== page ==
One can clearly see the Clinton contributions, though. The unavoidable tension between president and vice president. Riffs about the wallpaper in a White House dining room. (Jackie Kennedy liked it, Betty Ford hated it, Rosalynn Carter liked it.) The description of a tunnel that leads the president out of 1600 Pennsylvania Ave. The techniques a Secret Service driver employs to steer the car in such a manner to keep the pressure off the Chief Executive in the backseat.
The exact division of labor, however, is impossible to untangle. As their book tour rolls along and a Showtime series based on TPIM begins airing (no date yet), you will hear lots of mutual admiration and precious little about their process. Patterson likes it that way. Someone once said that two people trying to write a book is like three people trying to have a baby, but that has never bothered Patterson. On cowritten books Patterson's name has always gone first, but in this case it will appear second. Cue "Hail to the Chief" in the background.
BACK ON THE course, Clinterson and followers have reached the fifth green. Sunset is not far off, and the twosome wants to play the rest of the round without company. But Clinton is game to answer a couple short follow-ups ("When I played golf, I gave the launch codes to my military aide, who was always with me") and wax more seriously about the state of our political discourse.
The President Is Missing ends with an idealistic, can't-we-all-just-get-along speech by Duncan, and one wonders if, given a national audience, that would be the speech Clinton would give now. "I'd say it would be very close," Clinton answers. "All this division and personal animosity, character assassination and loss of trust is bad for the country. I think, fundamentally, even the people who currently benefit from the state of affairs can't possibly be happy with it. I just don't think it's consistent with human nature to wake up every morning and say, 'Gosh, who can I hurt today?' Because we're all just passing through."
Patterson adds this: "The book is partly about compromise. We compromise all the time in our lives, with our spouses, with our kids, with our employees. But all of a sudden it's become no compromise about anything."
Clinton mentions an obituary he read that morning about Guatemalan dictator Efraín Ríos Montt, who was convicted of genocide and crimes against humanity in 2013. "I kept thinking, I wonder what he'd like to take back. Was it worth it to him for all the pain he inflicted?" says Clinton. "People might think they want to do something because of their momentary road rage. But would they really feel that way if they knew they had a day to live?"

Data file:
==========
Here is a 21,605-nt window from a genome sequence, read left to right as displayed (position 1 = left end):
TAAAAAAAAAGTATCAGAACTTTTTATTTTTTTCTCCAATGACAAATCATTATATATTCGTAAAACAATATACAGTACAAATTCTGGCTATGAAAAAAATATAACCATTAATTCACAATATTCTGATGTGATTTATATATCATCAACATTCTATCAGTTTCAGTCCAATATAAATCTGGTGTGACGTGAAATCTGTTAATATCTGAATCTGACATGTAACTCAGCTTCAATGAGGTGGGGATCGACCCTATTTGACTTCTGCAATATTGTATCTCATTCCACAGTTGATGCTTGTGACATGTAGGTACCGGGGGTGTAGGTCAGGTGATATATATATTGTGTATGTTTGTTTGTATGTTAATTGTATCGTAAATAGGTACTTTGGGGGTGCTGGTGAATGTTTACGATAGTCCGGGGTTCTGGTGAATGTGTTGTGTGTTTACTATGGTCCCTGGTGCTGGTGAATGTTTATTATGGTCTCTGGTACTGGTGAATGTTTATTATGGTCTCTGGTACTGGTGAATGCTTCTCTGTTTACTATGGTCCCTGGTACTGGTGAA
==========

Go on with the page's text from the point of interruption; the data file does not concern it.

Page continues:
With that, Clinton turns back to face his putt, a sign that the summit is over. He lines it up with his handsome TaylorMade Spider Tour Red, a gift from a friend in England. He leans close. "I really like it," he says, "but you gotta be careful. It's not a putter you want to use from off the green."
IT'S AGAINST CLINTON'S NATURE TO LEAVE ANY CONVERSATIONAL STONES UNTURNED. HIS WRITING APPARENTLY REFLECTS A CERTAIN DELIBERATIVE STYLE TOO. "WE HAD TO WREST THE MANUSCRIPT FROM THE PRESIDENT'S HANDS," SAYS PATTERSON, WRYLY.
AS A GOLFER, CLINTON IS A SEARCHER AND AN ANALYST. "MY IRON GAME'S GONE TO HELL IN A HANDBASKET," HE SAYS.
A LIFE REMEMBERED
FACES IN THE CROWD
SIGN OF THE APOCALYPSE
THE ITALIAN SUPREME COURT AFFIRMED THE MERITS OF A $250 MILLION SUIT IN WHICH THE CREATOR OF WESTERN KENTUCKY'S MASCOT ALLEGES THAT AN ITALIAN MEDIA COMPANY COPIED WKU'S BIG RED FOR A CHARACTER NAMED GABBIBO.
THEY SAID IT
"THIS WAS ALWAYS AN INTRIGUING DIRECTION. I UNDERSTAND IT'S POLARIZING WHEN HEARD FOR THE FIRST TIME."
• STATEN ISLAND YANKEES PRESIDENT WILL SMITH, whose team will change its name to the Pizza Rats for Saturday home games after fans voted for it in a Name the Team contest.